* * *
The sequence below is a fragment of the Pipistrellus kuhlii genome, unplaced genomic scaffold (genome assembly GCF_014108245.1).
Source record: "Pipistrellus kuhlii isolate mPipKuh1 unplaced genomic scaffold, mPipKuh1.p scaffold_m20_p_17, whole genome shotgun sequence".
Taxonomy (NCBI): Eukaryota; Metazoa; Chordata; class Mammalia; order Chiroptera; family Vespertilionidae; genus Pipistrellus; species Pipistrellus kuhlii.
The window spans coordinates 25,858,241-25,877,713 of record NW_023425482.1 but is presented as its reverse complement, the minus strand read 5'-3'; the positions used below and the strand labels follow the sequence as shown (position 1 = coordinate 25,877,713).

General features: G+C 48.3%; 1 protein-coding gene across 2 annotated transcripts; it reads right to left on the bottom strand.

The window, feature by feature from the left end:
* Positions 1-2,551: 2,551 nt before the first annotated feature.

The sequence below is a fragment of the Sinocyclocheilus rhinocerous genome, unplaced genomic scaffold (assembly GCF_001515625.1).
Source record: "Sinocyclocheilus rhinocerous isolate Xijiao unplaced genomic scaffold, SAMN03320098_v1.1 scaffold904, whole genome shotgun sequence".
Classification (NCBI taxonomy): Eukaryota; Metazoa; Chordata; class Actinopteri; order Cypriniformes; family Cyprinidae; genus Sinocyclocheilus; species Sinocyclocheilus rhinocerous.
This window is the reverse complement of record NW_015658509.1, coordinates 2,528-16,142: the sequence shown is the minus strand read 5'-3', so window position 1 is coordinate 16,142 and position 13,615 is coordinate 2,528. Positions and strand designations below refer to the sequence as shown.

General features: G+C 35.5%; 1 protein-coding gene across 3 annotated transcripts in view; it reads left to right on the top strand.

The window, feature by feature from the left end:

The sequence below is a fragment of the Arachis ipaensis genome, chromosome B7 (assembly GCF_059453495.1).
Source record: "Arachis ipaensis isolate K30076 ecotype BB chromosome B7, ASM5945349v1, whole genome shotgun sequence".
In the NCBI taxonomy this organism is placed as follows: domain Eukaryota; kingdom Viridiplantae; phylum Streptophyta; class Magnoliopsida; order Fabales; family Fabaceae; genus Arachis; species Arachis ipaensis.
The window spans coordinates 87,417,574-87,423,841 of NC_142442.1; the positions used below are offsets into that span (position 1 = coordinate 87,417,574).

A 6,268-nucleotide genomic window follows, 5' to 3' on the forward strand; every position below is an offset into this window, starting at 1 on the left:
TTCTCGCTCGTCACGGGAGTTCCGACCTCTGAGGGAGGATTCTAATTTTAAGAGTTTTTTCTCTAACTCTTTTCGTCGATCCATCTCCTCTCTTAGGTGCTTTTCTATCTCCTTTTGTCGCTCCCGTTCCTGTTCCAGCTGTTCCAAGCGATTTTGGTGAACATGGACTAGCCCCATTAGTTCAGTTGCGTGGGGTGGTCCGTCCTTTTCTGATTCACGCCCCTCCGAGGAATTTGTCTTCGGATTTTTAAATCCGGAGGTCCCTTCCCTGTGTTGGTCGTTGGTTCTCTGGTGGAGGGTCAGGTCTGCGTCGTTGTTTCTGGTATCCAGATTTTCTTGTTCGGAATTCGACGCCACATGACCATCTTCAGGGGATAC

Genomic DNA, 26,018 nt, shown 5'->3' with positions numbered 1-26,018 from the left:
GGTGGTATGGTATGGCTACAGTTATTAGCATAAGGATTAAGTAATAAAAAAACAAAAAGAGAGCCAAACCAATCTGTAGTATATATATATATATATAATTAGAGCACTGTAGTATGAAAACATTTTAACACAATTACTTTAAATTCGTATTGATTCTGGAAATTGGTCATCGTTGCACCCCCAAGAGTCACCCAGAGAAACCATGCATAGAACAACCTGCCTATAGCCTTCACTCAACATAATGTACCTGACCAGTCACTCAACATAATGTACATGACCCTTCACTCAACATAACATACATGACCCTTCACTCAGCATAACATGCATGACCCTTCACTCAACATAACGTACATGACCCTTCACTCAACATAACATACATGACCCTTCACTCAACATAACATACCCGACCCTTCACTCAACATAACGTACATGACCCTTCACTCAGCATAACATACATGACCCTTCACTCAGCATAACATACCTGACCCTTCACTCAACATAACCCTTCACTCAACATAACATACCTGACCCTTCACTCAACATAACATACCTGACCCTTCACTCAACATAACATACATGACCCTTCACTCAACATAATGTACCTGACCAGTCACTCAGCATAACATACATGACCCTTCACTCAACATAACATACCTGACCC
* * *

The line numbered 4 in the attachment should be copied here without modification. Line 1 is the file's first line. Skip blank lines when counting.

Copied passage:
The window spans coordinates 25,858,241-25,877,713 of record NW_023425482.1 but is presented as its reverse complement, the minus strand read 5'-3'; the positions used below and the strand labels follow the sequence as shown (position 1 = coordinate 25,877,713).